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Remote Assessment of Parkinson’s Disease Patients Amidst the COVID-19 Lockdown in Mexico

Rodrigo León-García
Emmanuel Ortega-Robles
Oscar Arias-Carrión
Unidad de Trastornos del Movimiento y Sueño, Hospital General Dr. Manuel Gea González, Calzada de Tlalpan 4800, Mexico City 14080, Mexico
Author to whom correspondence should be addressed.
These authors contributed equally to this work.
Brain Sci. 2023, 13(7), 1114;
Submission received: 14 June 2023 / Revised: 9 July 2023 / Accepted: 20 July 2023 / Published: 22 July 2023


The COVID-19 pandemic introduced unprecedented challenges in managing patients with Parkinson’s disease (PD) due to disruptions in healthcare services and the need for social distancing. Understanding the effects of COVID-19 on PD symptoms is crucial for optimizing patient care. We conducted a comprehensive analysis of the data obtained during the period of COVID-19 lockdown, comparing it with analogous timeframes in 2018 and 2019. Our objective was to examine the influence of this unique circumstance on both motor and non-motor symptoms in patients with PD. Telemedicine was employed to assess symptoms using the Movement Disorder Society-sponsored Unified Parkinson’s Disease Rating Scale (MDS-UPDRS). Our findings revealed a notable worsening of symptoms, evidenced by a significant increase in the total MDS-UPDRS score. Specifically, there was an increase in Part III scores, reflecting changes in motor function. However, no differences were observed in Parts I or II, which pertain to non-motor symptoms. Additionally, patient satisfaction and the feasibility of telemedicine consultations were high, highlighting the efficacy of this alternative approach during the pandemic. The COVID-19 pandemic had a discernible impact on PD symptoms, with a significant worsening of motor symptoms observed during the lockdown period. Telemedicine was a valuable tool for remote assessment and follow-up, ensuring continuity of care for individuals with PD in the face of pandemic-related challenges.

1. Introduction

Since late December 2019, when the Municipal Health Commission of Wuhan, Hubei Province, China reported the initial cases of a novel severe acute respiratory syndrome called coronavirus disease 2019 (COVID-19), the virus has rapidly spread worldwide. The World Health Organization (WHO) officially declared it a pandemic on 11 March 2020 [1]. In Mexico, the first COVID-19 case was identified on 27 February 2020. On 24 March, the Secretaría de Salud implemented a lockdown in response to the country’s first local infections [2].
Due to the COVID-19 pandemic and the increased risk of severe illness among our patients [3], the Unidad de Trastornos del Movimiento y Sueño at the Hospital General “Dr. Manuel Gea González” in Mexico City suspended in-person consultations on 13 March 2020. Our hospital was designated to attend to COVID-19 patients.
Patients with Parkinson’s disease (PD) require regular follow-up care to manage disease progression. However, the risk of infection at public hospitals in Mexico posed a significant concern for these individuals during the COVID-19 pandemic. Additionally, social isolation and mobility restrictions have been known to affect the mental health of PD patients, exacerbate both motor and non-motor symptoms, and compromise their quality of life [4,5,6]. Consequently, we transitioned to online consultations for patient follow-up, as this provided the safest approach [7]. Several studies have demonstrated the feasibility of online care for PD patients, even when complete motor assessments are not possible. Furthermore, online consultations have been shown to reduce patient travel time and costs while maintaining an equivalent or higher level of patient satisfaction compared to in-person visits [8,9,10,11,12].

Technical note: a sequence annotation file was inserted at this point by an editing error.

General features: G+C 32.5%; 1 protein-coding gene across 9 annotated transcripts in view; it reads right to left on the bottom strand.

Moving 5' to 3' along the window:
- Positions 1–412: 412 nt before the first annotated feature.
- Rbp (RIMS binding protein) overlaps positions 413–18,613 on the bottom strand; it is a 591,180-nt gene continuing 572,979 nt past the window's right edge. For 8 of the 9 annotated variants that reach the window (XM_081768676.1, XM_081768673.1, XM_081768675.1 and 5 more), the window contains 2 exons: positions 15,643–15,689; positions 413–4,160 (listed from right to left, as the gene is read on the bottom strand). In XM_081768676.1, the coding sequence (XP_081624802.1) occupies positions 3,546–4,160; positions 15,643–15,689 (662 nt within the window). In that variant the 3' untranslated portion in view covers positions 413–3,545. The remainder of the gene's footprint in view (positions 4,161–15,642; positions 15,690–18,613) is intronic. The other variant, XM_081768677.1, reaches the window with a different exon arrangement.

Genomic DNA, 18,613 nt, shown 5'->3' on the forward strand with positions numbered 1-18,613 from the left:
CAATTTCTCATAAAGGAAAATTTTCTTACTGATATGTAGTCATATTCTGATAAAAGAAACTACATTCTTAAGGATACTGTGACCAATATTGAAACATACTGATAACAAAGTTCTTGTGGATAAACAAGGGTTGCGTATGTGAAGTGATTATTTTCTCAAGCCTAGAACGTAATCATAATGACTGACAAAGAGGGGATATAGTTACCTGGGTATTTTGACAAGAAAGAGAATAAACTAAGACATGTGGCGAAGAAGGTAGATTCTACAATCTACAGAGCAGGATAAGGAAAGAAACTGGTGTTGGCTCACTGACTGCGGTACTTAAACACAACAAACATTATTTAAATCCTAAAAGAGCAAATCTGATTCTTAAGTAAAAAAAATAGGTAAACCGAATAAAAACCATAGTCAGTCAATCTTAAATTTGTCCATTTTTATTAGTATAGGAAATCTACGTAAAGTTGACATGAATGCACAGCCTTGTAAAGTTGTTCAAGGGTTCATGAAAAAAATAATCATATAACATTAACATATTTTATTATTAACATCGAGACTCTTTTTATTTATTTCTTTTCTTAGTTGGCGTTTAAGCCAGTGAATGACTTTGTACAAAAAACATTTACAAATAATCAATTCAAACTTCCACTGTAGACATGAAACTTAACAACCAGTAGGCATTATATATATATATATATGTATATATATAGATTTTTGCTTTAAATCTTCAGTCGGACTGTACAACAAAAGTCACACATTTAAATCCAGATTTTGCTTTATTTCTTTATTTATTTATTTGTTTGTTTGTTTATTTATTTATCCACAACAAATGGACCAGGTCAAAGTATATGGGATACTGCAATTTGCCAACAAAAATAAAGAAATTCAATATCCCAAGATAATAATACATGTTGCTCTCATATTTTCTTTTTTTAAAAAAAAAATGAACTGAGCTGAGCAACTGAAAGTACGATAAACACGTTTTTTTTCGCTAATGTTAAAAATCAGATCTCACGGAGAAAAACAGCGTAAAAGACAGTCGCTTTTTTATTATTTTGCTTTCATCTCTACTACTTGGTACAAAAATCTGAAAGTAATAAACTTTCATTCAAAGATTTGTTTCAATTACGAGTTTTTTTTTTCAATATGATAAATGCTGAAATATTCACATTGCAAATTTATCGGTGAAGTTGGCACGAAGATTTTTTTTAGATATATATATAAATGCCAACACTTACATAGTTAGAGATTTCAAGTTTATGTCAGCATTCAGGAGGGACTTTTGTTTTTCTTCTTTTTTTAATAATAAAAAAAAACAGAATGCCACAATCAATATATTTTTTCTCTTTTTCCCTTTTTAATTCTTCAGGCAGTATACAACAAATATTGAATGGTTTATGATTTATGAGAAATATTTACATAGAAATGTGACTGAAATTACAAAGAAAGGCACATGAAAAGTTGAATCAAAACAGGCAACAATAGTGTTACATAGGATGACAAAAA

However, limited research has been published on the impact of discontinuing in-person care on motor and non-motor symptoms in PD patients. Song et al. reported subjective worsening of both motor and non-motor symptoms assessed by means of a questionnaire, despite no significant changes in the UPDRS Part III score [13]. Similarly, van der Heide et al. observed a decrease in physical activity among patients, which correlated with worsened symptoms such as rigidity, fatigue, tremor, pain, and cognitive impairment, as evaluated by using UPDRS Parts I and II and a subjective symptom-severity survey [14]. Consistent with these findings, Baschi et al. documented the deterioration of motor and non-motor symptoms assessed using UPDRS Parts I and II during the lockdown in Italy [15]. However, a Danish/Swedish cohort study by Hørmann Thomsen et al. showed no significant increase in motor symptoms based on the patient-reported outcome in the Parkinson’s disease scale and the Parkinson KinetiGraph’s bradykinesia median score [16]. Similarly, Kitani-Morii et al. reported a subjective worsening of motor performance among participants, but no significant differences were observed in the scores of PD patients compared to controls [17].
This study aimed to evaluate the feasibility of virtual visits and the satisfaction level of PD patients attending them during the COVID-19 pandemic in Mexico, a developing country where challenges such as digital illiteracy among older and less educated patients, as well as limited access to reliable internet services, could potentially hinder the acceptance of online consultations. Additionally, we aimed to assess any changes in motor and non-motor symptoms during the initial nine months of the COVID-19 lockdown, utilizing the Movement Disorder Society-sponsored Unified Parkinson’s Disease Rating Scale (MDS-UPDRS).

2. Materials and Methods

2.1. Participants

A total of 160 Parkinson’s disease (PD) patients regularly receiving care at the Unidad de Trastornos del Movimiento y Sueño at the Hospital General “Dr. Manuel Gea González” were included in this study. The diagnosis of PD was based on the clinical diagnostic criteria of the Movement Disorders Society (MDS) [18]. Patients with atypical or secondary parkinsonism and those who had not undergone at least one in-person visit within the 9 months prior to the COVID-19 lockdown (from June 2019 to March 2020) were excluded, resulting in a final sample of 40 patients. One patient who passed away due to causes unrelated to PD or COVID-19 was also excluded, leaving a total of 39 patients who were invited via telephone to schedule an online consultation. It is important to highlight that none of the patients included in our study tested positive for COVID-19 or had any known contact with individuals diagnosed with the disease during the study period. We specifically inquired about COVID-19 symptoms and exposure during the virtual visits with the patients. This information allows us to confidently exclude the direct impact of viral infection on the observed findings.